Chapter 10 :Information and Decision Support System

Muh. Idil Haq Amir 5211100704


Accounting MIS is an information system that provides aggregate information on accounts payable, accounts receivable, payroll, and many other applications. Geographic Information Systems (GIS) is a computer system capable of assembling, storing, manipulating, and displaying geographic information, that is, data identified according to its location.

D. An Overview of Decision Support System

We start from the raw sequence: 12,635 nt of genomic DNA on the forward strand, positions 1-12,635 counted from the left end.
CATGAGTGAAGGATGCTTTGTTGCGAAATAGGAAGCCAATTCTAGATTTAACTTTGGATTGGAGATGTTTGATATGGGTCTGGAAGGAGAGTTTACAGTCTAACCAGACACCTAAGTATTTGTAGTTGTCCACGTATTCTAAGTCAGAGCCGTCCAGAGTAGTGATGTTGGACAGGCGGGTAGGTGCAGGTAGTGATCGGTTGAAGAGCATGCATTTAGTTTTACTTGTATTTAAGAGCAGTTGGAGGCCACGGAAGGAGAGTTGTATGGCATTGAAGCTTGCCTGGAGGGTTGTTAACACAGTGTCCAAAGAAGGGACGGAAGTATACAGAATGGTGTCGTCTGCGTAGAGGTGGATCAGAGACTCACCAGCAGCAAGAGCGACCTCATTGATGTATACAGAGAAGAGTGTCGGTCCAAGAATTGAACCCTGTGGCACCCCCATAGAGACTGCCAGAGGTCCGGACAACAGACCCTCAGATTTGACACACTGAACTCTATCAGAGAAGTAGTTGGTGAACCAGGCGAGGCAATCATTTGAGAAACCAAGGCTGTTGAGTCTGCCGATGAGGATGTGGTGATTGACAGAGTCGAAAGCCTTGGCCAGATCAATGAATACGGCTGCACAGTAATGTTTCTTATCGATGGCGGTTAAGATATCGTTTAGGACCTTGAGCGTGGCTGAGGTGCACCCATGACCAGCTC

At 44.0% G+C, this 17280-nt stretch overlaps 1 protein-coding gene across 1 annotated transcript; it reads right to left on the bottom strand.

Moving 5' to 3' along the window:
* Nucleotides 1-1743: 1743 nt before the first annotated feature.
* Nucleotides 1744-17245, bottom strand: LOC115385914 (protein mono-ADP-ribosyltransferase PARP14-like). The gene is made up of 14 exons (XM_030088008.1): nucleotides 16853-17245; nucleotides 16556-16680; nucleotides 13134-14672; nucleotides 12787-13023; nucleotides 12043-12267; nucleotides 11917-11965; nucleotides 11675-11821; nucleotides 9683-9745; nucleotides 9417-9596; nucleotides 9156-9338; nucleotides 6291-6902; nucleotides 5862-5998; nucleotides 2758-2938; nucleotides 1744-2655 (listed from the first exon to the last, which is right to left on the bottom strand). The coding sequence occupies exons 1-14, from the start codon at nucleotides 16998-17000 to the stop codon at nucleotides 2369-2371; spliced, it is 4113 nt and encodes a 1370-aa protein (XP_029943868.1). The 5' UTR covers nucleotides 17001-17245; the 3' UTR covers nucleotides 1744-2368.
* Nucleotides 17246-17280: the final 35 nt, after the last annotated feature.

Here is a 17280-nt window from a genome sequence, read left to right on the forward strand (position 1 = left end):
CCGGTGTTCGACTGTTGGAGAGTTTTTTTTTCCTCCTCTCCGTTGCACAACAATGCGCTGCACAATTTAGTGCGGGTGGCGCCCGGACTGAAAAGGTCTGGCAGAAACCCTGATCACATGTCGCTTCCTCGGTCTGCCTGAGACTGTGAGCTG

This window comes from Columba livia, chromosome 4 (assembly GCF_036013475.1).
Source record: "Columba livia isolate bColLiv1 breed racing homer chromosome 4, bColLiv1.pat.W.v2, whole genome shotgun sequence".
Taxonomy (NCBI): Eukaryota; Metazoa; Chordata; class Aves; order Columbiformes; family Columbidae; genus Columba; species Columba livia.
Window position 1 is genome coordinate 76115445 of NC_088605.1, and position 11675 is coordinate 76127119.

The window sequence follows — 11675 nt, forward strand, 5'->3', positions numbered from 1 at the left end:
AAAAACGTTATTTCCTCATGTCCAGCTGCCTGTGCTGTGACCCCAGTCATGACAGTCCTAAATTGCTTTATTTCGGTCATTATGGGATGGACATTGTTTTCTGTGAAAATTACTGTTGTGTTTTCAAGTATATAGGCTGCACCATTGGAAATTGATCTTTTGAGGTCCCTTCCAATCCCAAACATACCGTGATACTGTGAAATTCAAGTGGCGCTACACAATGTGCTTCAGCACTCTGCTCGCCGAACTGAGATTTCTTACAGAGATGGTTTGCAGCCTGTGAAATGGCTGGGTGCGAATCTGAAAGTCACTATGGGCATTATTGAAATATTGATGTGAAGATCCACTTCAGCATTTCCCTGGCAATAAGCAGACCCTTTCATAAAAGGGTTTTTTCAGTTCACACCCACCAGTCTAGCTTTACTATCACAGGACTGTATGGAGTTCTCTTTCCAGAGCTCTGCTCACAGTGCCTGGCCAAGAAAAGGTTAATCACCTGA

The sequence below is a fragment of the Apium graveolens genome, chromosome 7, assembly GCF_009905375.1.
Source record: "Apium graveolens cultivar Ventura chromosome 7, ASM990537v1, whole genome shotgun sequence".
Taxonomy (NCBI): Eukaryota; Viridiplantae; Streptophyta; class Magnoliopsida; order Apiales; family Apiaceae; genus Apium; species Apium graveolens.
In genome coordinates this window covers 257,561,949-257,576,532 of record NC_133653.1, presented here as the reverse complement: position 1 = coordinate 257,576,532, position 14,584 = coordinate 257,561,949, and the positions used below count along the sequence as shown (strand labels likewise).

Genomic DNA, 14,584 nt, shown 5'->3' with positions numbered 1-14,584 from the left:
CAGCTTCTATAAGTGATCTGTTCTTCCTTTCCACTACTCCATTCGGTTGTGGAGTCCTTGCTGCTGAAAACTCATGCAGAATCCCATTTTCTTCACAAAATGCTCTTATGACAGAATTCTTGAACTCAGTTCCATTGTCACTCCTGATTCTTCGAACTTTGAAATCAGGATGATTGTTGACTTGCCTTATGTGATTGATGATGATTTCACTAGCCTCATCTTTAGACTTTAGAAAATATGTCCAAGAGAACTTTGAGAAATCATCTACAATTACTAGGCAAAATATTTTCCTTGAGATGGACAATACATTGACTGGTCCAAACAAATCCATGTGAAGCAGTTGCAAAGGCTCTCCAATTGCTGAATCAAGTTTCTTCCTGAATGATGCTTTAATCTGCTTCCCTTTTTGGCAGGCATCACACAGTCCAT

A DSS is an organized collection of people, procedures, software, databases, and devices used to help make decisions that solve problems. The focus of a DSS is on decision-making effectiveness when faced with unstructured or semistructured business problems. As with a TPS and an MIS, a DSS should be designed, developed, and used to help an organization achieve its goals and objectives. Decision support systems offer the potential to generate higher profits, lower costs, and better products and services. 1. Characteristics of a Decision Support System Provide rapid access to information Handle large amounts of data from different sources Provide report and presentation flexibility Offer both textual and graphical orientation Support drill-down analysis Perform complex Support optimization, satisficing and heuristic approaches What-if analysis is the process of making hypothetical changes to problem data and observing the impact on the result. Goal-seeking analysis is the process of determining the problem data required for a given result. Simulation is the ability of the DSS to duplicate the features of a real system. 2. Capabilities of a Decision Support System Support for Problem-Solving Phases The objective of most decision support systems is to assist decision makers with the phases of problem solving. As previously discussed, these phases include intelligence, design, choice, implementation, and monitoring. Support for Different Decision Frequencies Decisions can range on a continuum from one-of-a-kind to repetitive decisions. One-of-a kind decisions are typically handled by an ad hoc DSS. An ad hoc DSS is concerned with situations or decisions that come up only a few times during the life of the organization; in small businesses, they might happen only once. Institutional DSS is a DSS that handles situations or decisions that occur more than once, usually several times per year or more. An institutional DSS is used repeatedly and refined over the years. Support for Different Problem Structures Highly structured problems are problems that are straightforward and require known facts and relationships. Semistructured or unstructured problems are more complex problems in which the relationships among the pieces of data are not always clear, the data might be in a variety of formats, and the data is often difficult to manipulate or obtain. Support for Various Decision-Making Levels 3. A Comparison of DSS and MIS